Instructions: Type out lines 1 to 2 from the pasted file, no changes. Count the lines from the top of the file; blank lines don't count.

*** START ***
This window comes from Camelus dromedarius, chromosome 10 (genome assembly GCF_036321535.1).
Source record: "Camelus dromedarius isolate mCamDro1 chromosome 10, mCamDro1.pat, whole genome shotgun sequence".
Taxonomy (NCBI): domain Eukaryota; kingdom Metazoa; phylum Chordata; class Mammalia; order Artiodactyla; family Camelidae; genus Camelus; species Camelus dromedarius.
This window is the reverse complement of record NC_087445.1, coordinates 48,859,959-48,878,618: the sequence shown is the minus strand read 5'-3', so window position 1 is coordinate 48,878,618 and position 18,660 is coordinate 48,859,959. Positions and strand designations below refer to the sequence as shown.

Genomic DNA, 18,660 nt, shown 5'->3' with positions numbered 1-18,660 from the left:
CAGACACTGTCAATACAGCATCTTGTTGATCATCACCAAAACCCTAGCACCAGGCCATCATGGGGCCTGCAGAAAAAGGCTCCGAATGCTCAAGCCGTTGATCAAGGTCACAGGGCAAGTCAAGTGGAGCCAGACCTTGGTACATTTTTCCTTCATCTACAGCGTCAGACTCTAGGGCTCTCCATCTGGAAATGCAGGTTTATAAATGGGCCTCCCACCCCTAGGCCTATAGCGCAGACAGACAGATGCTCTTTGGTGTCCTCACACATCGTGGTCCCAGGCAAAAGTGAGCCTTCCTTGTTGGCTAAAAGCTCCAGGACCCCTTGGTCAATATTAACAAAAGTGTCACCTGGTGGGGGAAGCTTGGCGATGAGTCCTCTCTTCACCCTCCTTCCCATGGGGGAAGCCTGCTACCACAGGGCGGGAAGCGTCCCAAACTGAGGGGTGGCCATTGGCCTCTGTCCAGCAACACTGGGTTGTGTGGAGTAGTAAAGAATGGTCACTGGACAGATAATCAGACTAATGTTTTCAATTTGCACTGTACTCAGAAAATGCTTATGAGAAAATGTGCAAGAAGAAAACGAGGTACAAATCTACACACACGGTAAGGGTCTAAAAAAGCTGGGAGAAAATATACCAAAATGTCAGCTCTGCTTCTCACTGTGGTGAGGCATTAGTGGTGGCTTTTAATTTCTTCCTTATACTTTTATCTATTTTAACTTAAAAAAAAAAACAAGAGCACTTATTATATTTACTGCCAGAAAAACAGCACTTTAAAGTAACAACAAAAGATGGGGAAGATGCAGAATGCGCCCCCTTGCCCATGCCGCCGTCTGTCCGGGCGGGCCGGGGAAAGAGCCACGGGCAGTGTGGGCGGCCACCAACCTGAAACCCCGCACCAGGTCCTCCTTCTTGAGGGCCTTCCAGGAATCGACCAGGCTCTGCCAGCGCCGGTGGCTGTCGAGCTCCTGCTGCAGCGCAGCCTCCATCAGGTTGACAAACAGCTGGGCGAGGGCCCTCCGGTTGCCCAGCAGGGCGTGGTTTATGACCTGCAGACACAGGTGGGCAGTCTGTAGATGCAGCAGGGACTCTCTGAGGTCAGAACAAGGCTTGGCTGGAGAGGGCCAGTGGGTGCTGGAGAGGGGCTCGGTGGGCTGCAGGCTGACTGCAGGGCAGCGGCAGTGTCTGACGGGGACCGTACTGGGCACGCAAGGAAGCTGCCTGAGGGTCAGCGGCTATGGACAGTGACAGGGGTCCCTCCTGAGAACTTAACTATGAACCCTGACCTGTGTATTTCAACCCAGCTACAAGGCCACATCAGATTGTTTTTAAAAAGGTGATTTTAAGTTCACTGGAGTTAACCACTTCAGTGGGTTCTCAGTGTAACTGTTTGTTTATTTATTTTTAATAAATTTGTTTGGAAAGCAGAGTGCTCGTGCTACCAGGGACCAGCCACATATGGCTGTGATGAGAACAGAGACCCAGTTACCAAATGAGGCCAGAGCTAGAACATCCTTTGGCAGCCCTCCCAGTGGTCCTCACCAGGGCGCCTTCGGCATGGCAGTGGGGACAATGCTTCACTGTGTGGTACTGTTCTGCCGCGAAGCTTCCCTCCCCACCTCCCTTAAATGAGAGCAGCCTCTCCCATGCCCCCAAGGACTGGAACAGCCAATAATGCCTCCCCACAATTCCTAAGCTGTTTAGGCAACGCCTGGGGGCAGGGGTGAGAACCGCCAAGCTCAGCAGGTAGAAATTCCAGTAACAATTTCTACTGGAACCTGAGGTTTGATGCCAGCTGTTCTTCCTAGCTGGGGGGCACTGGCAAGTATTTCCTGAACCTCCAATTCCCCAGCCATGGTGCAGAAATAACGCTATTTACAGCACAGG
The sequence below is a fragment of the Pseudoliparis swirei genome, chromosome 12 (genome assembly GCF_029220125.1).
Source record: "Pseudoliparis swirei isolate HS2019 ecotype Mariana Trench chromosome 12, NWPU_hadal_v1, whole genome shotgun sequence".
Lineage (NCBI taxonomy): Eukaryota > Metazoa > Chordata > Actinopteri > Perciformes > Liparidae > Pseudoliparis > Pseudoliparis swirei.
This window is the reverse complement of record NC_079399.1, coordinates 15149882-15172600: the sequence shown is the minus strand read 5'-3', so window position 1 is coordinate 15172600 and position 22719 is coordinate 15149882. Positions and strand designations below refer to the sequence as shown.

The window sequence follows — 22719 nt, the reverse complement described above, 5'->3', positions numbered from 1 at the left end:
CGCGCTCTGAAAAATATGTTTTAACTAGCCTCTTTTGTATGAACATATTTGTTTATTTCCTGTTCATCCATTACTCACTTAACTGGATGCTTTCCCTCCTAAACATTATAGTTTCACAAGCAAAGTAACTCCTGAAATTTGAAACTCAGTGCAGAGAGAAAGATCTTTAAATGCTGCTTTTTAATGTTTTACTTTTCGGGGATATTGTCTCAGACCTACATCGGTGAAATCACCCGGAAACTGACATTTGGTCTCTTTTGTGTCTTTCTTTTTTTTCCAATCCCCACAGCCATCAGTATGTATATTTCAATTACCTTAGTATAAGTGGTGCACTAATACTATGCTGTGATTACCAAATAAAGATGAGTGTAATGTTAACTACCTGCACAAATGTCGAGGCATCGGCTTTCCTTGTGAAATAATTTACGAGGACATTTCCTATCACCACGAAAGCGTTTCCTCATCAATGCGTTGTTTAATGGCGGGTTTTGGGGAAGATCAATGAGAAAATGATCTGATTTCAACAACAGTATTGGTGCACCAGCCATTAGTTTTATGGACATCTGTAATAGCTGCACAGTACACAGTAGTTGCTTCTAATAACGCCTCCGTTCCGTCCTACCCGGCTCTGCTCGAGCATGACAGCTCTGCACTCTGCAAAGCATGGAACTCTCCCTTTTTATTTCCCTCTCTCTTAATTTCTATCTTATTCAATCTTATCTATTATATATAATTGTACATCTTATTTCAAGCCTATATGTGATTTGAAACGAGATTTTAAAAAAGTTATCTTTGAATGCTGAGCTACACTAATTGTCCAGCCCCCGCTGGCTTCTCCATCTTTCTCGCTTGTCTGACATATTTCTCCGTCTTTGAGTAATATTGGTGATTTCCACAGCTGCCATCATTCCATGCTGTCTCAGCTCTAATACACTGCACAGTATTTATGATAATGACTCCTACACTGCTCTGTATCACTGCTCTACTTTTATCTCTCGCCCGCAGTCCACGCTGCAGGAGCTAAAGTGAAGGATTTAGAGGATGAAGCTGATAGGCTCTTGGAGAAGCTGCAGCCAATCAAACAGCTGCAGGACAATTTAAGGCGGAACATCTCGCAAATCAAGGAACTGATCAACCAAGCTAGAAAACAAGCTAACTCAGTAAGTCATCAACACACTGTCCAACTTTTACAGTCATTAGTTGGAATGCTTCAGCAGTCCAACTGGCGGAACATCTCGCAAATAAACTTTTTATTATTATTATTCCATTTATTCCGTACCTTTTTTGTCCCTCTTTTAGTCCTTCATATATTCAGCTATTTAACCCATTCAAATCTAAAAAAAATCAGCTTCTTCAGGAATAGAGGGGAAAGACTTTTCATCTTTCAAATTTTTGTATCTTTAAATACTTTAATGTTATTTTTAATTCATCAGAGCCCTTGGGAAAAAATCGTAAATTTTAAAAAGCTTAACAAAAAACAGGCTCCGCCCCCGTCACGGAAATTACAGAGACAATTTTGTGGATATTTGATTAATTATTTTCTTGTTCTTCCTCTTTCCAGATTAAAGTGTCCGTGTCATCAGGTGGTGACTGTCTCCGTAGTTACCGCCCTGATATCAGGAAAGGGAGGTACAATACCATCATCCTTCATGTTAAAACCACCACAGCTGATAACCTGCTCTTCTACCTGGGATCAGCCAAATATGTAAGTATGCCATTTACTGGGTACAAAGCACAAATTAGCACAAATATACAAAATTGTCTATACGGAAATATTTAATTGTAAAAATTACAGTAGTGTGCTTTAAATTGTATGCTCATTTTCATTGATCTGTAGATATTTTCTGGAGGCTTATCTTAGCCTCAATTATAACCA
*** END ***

This window comes from Camelus dromedarius, chromosome 10 (genome assembly GCF_036321535.1).
Source record: "Camelus dromedarius isolate mCamDro1 chromosome 10, mCamDro1.pat, whole genome shotgun sequence".